Competence is what gets a screaming deal for a buyer.

Competence is what ensures a safer transaction without post-closing drama or surprises.

A truly competent agent provides value in excess of the fee charged to the consumer.

Competence is the true disruptor in real estate brokerage. Become a truly competent professional and your future in this business is assured. Here are some characteristics of competent agents:

  • Pricing Wizards: I teach a class on pricing properties. I survey agents before the class begins on the amount of time they spend pricing a property before putting it on the market. The average time? 10 minutes! Let’s just call this what it is: malpractice. A skilled agent will spend several hours studying trends and doing in-depth analysis on specific comps to make sure a seller can squeeze every dollar out of a sale.
  • Staging Advocates: The competent agent will advise sellers on the many ways the showability of a property can be improved. From no-cost and low-cost strategies to full-fledged remodeling, the agent will show the seller what is possible. A client might not choose to do all or any of the recommended items, but they’ll do so with full knowledge of the money they are leaving on the table by failing to optimize their property’s appeal.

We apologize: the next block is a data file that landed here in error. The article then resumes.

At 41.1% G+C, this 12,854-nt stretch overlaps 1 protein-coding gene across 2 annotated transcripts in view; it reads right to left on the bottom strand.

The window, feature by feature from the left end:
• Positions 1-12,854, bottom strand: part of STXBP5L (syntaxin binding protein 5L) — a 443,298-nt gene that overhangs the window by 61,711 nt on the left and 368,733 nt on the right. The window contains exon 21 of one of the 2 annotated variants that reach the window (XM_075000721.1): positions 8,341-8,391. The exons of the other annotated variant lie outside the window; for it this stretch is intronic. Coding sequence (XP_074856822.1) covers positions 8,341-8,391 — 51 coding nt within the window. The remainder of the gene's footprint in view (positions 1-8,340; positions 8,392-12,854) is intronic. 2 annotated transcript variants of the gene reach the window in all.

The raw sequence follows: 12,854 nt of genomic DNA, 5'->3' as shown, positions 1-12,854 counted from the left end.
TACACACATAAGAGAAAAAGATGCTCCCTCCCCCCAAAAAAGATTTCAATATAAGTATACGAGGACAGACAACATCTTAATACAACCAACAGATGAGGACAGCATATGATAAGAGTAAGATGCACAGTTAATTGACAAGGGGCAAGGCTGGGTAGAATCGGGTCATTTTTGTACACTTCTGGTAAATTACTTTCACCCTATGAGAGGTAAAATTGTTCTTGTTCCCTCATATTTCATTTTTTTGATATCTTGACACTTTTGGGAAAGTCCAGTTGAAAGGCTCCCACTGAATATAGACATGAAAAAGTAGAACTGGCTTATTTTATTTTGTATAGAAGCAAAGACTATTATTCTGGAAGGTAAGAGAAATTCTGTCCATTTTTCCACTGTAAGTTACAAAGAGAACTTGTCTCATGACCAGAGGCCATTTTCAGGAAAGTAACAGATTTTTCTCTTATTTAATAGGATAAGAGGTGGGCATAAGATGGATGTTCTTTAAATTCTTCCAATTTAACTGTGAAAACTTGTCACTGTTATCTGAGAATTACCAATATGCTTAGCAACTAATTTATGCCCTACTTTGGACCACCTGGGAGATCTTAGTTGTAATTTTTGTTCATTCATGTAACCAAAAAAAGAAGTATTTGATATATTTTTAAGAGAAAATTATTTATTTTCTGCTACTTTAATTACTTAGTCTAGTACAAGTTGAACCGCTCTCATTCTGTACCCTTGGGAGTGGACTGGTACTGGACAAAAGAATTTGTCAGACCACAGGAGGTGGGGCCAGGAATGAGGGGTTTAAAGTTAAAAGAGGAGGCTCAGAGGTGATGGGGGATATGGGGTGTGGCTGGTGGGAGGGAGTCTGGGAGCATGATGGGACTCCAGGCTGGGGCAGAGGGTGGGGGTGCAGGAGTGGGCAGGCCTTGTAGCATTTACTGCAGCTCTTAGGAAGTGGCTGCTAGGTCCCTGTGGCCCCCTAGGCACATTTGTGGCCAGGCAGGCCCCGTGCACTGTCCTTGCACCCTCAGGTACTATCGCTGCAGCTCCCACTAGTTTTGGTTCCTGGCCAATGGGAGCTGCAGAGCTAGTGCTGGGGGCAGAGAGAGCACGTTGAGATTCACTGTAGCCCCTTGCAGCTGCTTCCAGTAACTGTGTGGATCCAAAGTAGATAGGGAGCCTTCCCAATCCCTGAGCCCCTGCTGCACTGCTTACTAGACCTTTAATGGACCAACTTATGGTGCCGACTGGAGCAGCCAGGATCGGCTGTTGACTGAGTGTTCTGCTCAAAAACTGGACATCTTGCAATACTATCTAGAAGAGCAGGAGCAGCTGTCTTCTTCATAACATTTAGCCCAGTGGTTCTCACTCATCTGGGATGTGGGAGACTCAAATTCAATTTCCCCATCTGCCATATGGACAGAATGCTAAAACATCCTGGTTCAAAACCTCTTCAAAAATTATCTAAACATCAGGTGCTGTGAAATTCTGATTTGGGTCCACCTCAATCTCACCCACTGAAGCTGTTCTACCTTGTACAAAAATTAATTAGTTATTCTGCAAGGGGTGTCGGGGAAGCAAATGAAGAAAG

• Marketing Gurus: From professional photos to compelling copy, good agents know they can get a higher price for a seller by maximizing the presentation of the property on public portals and on the MLS.
  • Negotiating Masters: Well-honed negotiating skills are an underappreciated opportunity for agents to put more money in a client’s pocket. A competent agent has mastered the special type of negotiating required in real estate transactions, which is less aggressive and more ninja-like than other types of negotiating. Getting small improvements in price, terms, closing dates and contingencies adds up to a big bottom-line improvement for clients.
  • Contract Experts: An agent can’t be competent if he does not understand the contract in-depth. Contract knowledge allows an agent to know when to let things slide and when it is important to press for changes. Additional provisions are a specific area where potential pitfalls can be created by sloppy language and the competent agent won’t let those things go without getting the need modifications.
  • So Much More: The professional agent has stopped selling and has started consulting. She is skilled at ferreting out what a client is trying to accomplish and coming up with a plan to get the clients to their objectives. Expectations are set and the whole project of buying or selling is skillfully managed. Proactive communication with the client is another trait of a competent agent. Perhaps surprisingly, a really good agent advises certain prospective clients that it is not in their best interest to sell or buy at the moment.

Closing Thoughts

So, don’t worry about ZORC. They will continue to exist, but they will not fundamentally transform the industry. What will transform the industry is agents that commit to becoming competent masters of all they do.